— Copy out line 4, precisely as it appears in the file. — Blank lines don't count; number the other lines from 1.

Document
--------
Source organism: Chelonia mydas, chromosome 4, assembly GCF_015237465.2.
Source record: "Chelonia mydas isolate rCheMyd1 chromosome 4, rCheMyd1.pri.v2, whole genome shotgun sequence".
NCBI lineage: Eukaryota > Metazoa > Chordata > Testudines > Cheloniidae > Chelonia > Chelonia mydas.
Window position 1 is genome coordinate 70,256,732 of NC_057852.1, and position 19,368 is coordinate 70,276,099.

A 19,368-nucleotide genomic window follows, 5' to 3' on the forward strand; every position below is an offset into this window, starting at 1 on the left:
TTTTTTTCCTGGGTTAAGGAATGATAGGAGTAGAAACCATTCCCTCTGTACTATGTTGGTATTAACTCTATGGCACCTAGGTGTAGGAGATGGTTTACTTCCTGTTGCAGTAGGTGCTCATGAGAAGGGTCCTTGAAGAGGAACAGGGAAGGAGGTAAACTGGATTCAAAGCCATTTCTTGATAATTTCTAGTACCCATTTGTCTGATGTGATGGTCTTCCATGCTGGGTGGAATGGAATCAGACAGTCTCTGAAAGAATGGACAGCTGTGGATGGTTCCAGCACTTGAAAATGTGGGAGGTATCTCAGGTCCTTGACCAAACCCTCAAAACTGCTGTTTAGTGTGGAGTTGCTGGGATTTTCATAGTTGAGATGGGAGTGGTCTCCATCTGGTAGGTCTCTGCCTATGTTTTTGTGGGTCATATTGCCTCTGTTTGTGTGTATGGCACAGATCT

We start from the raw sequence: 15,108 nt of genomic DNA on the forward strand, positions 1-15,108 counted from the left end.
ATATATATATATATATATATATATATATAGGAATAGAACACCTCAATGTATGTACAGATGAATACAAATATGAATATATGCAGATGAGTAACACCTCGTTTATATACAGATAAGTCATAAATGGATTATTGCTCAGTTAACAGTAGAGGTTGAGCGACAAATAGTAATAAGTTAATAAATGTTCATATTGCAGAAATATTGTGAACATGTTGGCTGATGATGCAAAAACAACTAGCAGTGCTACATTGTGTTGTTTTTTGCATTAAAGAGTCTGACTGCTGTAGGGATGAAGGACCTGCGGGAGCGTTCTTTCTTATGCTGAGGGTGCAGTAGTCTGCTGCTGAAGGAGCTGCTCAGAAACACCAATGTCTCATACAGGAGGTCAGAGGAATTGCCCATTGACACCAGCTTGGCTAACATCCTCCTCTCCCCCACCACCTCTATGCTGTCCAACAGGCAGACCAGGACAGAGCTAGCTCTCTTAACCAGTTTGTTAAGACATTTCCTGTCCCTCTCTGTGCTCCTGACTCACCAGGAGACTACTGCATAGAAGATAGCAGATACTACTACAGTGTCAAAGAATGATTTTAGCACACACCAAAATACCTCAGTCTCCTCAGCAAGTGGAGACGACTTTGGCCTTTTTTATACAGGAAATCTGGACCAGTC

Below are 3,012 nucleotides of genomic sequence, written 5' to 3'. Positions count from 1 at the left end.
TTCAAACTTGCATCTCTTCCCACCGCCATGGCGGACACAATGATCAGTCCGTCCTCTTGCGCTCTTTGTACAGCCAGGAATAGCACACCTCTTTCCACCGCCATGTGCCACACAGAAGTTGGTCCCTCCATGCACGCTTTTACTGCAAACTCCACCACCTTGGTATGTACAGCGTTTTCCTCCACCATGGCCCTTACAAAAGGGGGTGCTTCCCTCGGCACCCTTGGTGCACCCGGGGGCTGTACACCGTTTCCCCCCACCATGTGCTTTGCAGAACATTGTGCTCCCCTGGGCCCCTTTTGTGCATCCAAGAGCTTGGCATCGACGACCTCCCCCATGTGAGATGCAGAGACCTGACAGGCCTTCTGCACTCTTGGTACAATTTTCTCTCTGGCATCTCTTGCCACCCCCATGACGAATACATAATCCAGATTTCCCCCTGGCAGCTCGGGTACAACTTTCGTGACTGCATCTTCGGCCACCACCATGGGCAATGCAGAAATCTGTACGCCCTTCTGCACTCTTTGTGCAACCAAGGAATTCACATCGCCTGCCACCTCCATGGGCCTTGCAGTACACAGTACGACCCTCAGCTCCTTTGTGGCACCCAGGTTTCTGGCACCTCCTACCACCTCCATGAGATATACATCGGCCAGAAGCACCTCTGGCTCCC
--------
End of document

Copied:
Window position 1 is genome coordinate 70,256,732 of NC_057852.1, and position 19,368 is coordinate 70,276,099.